With a population of approximately 193 million and a GDP close to $285 billion, Pakistan continues to offer significant trade opportunities to countries and traders around the world. Keeping in view current trends in global trading environment and the trend in Pakistan’s exports, the mid-term strategic trade policy framework has been formulated through an extensive consultative process spanning over almost a year. All stakeholders in the public and private sector including Federation of Pakistan, Chambers of Commerce and Industry, district Chambers, trade associations, private businesses, academia, think tanks, trade missions, Ministries/Divisions and other government agencies were actively engaged.
The Asian Development Bank (ADB) has suggested that Pakistan should emerge as a centre of trade and commerce by removing barriers on its international borders as two continents, Asia and Europe are rapidly growing economically “With the rapid economic expansion of RICE countries, Russia to the north, India to the south, China and Japan to the east, and emerging Europe, there is a unique opportunity for Pakistan to emerge as a centre of trade and commerce to achieve higher levels of economic growth and reduce poverty,” Xiaohong Yang, the ADB Country Director said last year. The Central Asia Regional Economic Cooperation (CAREC) Strategy 2030, which is a new long-term strategic framework for regional cooperation has also been introduced. The strategy is aimed at creating an open and inclusive regional cooperation platform that connects people, policies and projects for shared and sustainable development. CAREC has 11 members but the new strategy is aimed at strengthening coordination with other international and regional cooperation mechanisms including China’s Belt and Road Initiative. Afghanistan, Azerbaijan, China, Mongolia, Kazakhstan, the Kyrgyz Republic, Tajikistan, Uzbekistan, Pakistan, Turkmenistan and Georgia are members of CAREC. This platform is very much aligned with the China-Pakistan Economic Corridor and both regional initiatives are natural partners of each other. CAREC’s new strategy recognises the importance of economic ties with non-member neighbouring countries and will coordinate activities with relevant entities, especially in commercial and academic spheres. A main stumbling block to Pakistan’s Endeavour to reach Central Asia is Afghanistan, according to analysts. Kabul wants access to India in return for clearing the route for Pakistan to Central Asian Republics. CAREC forum could contribute to long-term political and economic stability, thereby creating a peace dividend, adding it could provide the impetus for maintaining a stable and sustained growth, which was needed to alleviate poverty and keep Pakistan moving forward.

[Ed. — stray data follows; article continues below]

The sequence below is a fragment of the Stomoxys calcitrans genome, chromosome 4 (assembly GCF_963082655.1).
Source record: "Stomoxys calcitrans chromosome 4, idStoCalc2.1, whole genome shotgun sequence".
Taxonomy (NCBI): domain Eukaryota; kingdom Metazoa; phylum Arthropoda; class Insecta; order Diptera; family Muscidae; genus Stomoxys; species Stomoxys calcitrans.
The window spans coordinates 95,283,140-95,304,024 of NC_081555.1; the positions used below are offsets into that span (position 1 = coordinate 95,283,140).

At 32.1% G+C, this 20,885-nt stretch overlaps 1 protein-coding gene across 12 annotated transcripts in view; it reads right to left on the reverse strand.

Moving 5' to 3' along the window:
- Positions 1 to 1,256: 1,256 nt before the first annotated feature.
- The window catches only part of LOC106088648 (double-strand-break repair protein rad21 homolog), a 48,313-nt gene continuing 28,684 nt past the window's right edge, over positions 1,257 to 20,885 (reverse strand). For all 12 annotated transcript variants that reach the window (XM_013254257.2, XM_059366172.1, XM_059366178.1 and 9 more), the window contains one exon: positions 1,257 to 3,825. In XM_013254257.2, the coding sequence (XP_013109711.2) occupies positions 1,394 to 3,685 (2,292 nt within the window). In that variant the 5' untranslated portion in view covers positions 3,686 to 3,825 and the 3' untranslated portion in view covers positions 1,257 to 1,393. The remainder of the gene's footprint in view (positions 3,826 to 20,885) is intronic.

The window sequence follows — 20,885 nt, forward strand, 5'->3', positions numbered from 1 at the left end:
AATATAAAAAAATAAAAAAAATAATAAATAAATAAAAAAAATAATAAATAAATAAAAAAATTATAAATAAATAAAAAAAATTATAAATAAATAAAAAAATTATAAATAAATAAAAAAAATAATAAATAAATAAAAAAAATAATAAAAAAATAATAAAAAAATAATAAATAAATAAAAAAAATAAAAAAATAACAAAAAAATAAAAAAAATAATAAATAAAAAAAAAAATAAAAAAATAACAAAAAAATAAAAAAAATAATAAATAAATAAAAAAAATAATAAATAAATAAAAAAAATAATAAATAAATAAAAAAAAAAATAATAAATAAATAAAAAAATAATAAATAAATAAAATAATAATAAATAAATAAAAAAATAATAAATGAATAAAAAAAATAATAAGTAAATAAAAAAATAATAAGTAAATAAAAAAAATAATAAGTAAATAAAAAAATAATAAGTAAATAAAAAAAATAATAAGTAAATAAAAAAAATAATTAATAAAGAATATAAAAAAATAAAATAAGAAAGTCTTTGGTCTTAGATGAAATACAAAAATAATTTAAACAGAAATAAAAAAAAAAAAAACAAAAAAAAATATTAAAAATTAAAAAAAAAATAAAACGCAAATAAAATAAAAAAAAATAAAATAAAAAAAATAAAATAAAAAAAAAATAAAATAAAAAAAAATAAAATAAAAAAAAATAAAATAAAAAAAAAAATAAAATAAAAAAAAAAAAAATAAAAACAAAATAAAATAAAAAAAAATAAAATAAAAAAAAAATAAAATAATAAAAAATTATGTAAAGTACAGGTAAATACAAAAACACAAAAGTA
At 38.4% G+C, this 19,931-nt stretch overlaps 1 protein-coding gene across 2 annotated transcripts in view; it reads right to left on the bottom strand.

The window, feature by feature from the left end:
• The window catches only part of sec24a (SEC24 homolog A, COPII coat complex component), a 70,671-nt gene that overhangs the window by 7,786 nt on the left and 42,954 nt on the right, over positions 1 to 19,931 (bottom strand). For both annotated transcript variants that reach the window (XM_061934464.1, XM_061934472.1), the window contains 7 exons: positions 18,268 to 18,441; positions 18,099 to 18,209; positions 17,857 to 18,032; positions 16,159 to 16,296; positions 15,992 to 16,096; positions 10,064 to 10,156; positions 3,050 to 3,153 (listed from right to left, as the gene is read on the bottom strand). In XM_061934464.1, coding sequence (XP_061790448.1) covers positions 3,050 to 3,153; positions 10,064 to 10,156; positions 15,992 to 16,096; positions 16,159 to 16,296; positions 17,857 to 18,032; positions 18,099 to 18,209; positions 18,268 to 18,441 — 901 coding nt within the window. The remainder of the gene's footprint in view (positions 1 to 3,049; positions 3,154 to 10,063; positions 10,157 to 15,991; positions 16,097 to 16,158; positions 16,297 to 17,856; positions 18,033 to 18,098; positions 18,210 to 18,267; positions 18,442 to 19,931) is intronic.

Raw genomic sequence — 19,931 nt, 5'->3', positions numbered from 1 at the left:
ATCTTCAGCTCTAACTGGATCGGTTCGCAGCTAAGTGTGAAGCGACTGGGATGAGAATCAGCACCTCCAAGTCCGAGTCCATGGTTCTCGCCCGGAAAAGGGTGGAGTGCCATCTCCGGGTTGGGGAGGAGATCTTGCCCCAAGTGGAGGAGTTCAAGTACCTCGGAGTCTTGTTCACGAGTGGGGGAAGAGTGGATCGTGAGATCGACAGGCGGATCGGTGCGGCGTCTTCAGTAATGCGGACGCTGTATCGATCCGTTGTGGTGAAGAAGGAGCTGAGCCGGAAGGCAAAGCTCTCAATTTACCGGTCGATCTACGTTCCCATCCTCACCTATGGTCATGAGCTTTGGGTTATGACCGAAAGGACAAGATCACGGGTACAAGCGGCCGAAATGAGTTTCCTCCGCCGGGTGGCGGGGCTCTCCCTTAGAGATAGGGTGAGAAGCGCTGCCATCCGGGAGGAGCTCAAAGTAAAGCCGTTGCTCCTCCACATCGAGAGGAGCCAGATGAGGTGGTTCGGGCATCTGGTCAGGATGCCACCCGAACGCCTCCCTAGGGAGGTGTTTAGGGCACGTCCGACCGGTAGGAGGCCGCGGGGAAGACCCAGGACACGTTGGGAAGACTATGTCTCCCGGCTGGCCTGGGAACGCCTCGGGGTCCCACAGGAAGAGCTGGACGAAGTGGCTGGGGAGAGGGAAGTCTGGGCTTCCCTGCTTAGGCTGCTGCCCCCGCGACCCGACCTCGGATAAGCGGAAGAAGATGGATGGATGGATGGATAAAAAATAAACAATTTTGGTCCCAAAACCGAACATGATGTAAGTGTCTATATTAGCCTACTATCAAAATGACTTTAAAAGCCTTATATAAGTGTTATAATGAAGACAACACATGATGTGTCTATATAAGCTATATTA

Since Pakistan joined CAREC seven years ago, the country has benefited from regional connectivity investments worth $1.5 billion, of which the ADB has provided $800 million. Roads have been developed, railway strategies are being prepared and energy projects are under way.
Pakistan is at the forefront towards becoming the next economic hub in the region due to its favourable geo-strategic and economic position. Pakistan is passing through a phase of economic transformation, especially with the implementation of the China Pakistan Economic Corridor which will revolutionize national and international trade, development and will certainly generate huge employment opportunities across the country.
Pakistan maintained a trade surplus with all neighbouring countries, except India last year. Regional trade remained in favour of Pakistan by and large, which is a result of higher exports during the first two months of 2017. The annual increase in Pakistan’s overall exports in July-August was 11.8 per cent.
Indian exports to Pakistan in the period as mentioned above rose 12 percent to $216 million. In contrast, Pakistan’s exports to India declined 35.3 percent to $58 Million, resulting in a bilateral trade deficit of $158 Million.
Exports to Afghanistan rose 66 Percent to $213.5 Million in July-August. Imports from the country over the same period amounted to just $15 Million, resulting in a bilateral trade surplus of more than $198 Million. Pakistan exported goods worth $5 Million to Iran in July-August, down 17.4 percent year-on-year. Imports from the country in 2016-17 amounted to just $236,000. Exports to Bangladesh were $105 Million, up to 4 percent from a year ago in the first two months of 2017. Imports from Bangladesh grew almost 60 percent to $6.5 Million over the same period.
Pakistan exported goods worth $49.3 Million to Sri Lanka in July-August, up more than 31 percent year-on-year. Imports from the country during the same period increased 21 percent to $11.1 Million.